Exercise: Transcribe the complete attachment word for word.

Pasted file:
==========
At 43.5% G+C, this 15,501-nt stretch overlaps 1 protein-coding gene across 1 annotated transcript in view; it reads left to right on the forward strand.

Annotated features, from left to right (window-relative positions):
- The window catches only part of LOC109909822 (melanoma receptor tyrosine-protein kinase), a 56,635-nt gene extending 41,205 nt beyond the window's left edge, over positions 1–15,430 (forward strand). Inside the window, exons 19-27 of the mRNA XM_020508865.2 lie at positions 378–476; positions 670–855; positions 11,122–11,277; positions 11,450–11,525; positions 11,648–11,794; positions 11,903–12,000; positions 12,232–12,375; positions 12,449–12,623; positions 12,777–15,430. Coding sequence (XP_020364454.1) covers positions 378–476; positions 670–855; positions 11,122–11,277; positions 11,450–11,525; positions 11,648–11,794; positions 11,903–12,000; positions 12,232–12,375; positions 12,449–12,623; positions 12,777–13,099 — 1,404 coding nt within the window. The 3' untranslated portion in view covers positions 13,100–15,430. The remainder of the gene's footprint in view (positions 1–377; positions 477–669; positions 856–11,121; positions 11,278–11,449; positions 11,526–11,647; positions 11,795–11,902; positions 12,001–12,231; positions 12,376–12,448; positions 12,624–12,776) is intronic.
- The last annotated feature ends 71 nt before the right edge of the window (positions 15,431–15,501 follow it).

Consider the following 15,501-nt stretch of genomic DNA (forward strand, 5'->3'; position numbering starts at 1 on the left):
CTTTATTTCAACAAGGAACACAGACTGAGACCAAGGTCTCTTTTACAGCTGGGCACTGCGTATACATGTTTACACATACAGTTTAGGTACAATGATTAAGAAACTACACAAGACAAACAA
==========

At 43.5% G+C, this 15,501-nt stretch overlaps 1 protein-coding gene across 1 annotated transcript in view; it reads left to right on the forward strand.

Annotated features, from left to right (window-relative positions):
- The window catches only part of LOC109909822 (melanoma receptor tyrosine-protein kinase), a 56,635-nt gene extending 41,205 nt beyond the window's left edge, over positions 1–15,430 (forward strand). Inside the window, exons 19-27 of the mRNA XM_020508865.2 lie at positions 378–476; positions 670–855; positions 11,122–11,277; positions 11,450–11,525; positions 11,648–11,794; positions 11,903–12,000; positions 12,232–12,375; positions 12,449–12,623; positions 12,777–15,430. Coding sequence (XP_020364454.1) covers positions 378–476; positions 670–855; positions 11,122–11,277; positions 11,450–11,525; positions 11,648–11,794; positions 11,903–12,000; positions 12,232–12,375; positions 12,449–12,623; positions 12,777–13,099 — 1,404 coding nt within the window. The 3' untranslated portion in view covers positions 13,100–15,430. The remainder of the gene's footprint in view (positions 1–377; positions 477–669; positions 856–11,121; positions 11,278–11,449; positions 11,526–11,647; positions 11,795–11,902; positions 12,001–12,231; positions 12,376–12,448; positions 12,624–12,776) is intronic.
- The last annotated feature ends 71 nt before the right edge of the window (positions 15,431–15,501 follow it).

Consider the following 15,501-nt stretch of genomic DNA (forward strand, 5'->3'; position numbering starts at 1 on the left):
CTTTATTTCAACAAGGAACACAGACTGAGACCAAGGTCTCTTTTACAGCTGGGCACTGCGTATACATGTTTACACATACAGTTTAGGTACAATGATTAAGAAACTACACAAGACAAACAA